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AOL Lets GM Own 128 Pieces of Broadband Content

Deal for New Online Video Channel Hints at Portal's Branding Model

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NEW YORK (AdAge.com) -- When AOL launches its series of broadband channels under the Living banner, which will include how-to programming from chef Tyler Florence and home improvement guru Eric Stromer, General Motors Corp. will have plumb placement in an integrated deal that the portal's sales chief calls "indicative of future ad deals."
AOL's deal with GM is another example of a marketer sponsoring extra content, a move that is proving to be an important ad model on the web.
AOL's deal with GM is another example of a marketer sponsoring extra content, a move that is proving to be an important ad model on the web.

'Trade secrets'
The programming is a series of three shows on AOL's Living channel: "Cooking with Tyler Florence," "Home Entertaining with Michele and Gia" and "Home Improvement with Eric Stromer." GM's GMC line will have sponsorship of the shows, running pre-roll video, along with a static ad. But the automaker will also own a series of 128 branded "trade secrets" videos.

If the show is about redesigning a kitchen, said Kathy Kayse, exec VP-sales, AOL Media Networks, the tips could be about how to pick out the right appliance. GMC will have its vehicles integrated into the tips, which will be offered every two weeks to complement the programming.

The deal is another example of a marketer sponsoring extra content, a move that is proving to be an important ad model on the web, where commercial interruptions are far less likely to be tolerated.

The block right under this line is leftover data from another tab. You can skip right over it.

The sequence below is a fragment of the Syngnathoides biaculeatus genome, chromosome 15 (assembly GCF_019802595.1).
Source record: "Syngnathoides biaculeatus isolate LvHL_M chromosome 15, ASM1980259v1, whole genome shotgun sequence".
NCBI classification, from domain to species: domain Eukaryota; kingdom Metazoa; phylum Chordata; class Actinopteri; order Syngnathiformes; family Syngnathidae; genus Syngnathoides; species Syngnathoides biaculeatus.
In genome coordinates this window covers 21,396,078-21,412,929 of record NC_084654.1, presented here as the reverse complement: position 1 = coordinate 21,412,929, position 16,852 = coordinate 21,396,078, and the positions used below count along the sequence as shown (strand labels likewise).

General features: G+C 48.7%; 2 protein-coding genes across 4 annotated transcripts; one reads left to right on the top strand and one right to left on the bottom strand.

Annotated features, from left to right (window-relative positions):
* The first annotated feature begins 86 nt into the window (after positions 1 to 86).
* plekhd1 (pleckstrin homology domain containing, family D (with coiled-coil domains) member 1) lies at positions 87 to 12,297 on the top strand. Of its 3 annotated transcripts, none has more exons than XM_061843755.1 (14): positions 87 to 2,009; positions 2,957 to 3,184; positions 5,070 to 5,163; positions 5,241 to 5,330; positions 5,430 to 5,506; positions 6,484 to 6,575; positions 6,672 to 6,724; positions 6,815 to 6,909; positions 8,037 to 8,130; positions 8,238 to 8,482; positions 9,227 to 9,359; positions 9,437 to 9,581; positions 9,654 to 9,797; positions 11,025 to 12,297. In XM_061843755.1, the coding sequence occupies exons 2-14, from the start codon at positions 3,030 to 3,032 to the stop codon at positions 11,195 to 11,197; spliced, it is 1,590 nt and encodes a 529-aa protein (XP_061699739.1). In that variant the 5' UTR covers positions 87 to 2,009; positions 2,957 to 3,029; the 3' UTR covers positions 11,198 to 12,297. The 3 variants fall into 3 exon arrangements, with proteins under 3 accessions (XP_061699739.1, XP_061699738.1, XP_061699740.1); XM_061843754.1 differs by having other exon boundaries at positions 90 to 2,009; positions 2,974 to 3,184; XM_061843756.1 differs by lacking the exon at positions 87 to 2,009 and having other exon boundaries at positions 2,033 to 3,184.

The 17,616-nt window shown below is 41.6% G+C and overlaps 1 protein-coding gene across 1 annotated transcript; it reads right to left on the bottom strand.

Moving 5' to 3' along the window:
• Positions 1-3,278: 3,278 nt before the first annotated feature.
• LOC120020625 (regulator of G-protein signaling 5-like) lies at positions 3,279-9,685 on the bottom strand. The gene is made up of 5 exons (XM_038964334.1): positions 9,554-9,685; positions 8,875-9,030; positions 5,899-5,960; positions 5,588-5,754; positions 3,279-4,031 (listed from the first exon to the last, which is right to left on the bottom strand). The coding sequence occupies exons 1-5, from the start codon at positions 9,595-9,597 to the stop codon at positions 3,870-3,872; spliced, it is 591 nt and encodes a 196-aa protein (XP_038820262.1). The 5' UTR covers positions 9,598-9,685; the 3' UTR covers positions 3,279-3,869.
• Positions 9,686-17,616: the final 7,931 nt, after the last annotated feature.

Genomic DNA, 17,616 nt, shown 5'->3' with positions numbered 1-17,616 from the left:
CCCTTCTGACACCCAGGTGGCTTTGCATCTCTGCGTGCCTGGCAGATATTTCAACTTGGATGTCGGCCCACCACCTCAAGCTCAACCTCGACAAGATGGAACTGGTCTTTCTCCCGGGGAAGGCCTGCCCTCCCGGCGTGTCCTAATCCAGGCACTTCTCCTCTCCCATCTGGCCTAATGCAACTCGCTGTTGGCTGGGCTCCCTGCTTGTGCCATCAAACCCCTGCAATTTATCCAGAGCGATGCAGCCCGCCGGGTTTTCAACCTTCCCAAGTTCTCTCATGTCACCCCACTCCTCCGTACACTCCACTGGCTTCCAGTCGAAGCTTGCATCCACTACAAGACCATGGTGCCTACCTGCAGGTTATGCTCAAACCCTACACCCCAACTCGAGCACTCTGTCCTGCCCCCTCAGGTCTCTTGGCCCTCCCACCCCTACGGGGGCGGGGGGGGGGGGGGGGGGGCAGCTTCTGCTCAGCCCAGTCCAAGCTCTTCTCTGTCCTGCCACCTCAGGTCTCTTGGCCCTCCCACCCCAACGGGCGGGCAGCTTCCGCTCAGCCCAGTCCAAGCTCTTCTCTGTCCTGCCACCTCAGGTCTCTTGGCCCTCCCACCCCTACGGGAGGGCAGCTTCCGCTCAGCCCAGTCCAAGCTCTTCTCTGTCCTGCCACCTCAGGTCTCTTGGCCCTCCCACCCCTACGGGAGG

Online video entertainment
"There's a dearth of quality video entertainment online and it's a focus of ours to continue to differentiate AOL as being a content provider with quality, fun information and info that provides a lean in experience," Ms. Kayse said. "In turn we hope it'll create a great platform."

She added that while the online video ad model puzzle hasn't yet been solved, "all of us are creating new paths and being challenged by marketers to come up with new programs."

In particular, AOL had been trying to feed GMC's objective for a year and a half when the AOL programming team brought the three Living shows to the table and the ad sales team realized he target audiences for the shows matched up well with the demographics and psychographics GMC had identified for several of its vehicles. It's unclear exactly how the buy will be measured and what metrics will be used, but "we'll be working closely with [GM] to determine the right metrics," said Ms. Kayse.

AOL plans to promote the programming throughout its site and GMC will do offline promotion as well. While AOL wouldn't comment on the deal's pricing, an integration of this size by a major portal would be likely to fetch a seven-figure ad commitment. According to comScore Video Metrix, in September 2006 AOL's video products had almost 20 million unique viewers per month.
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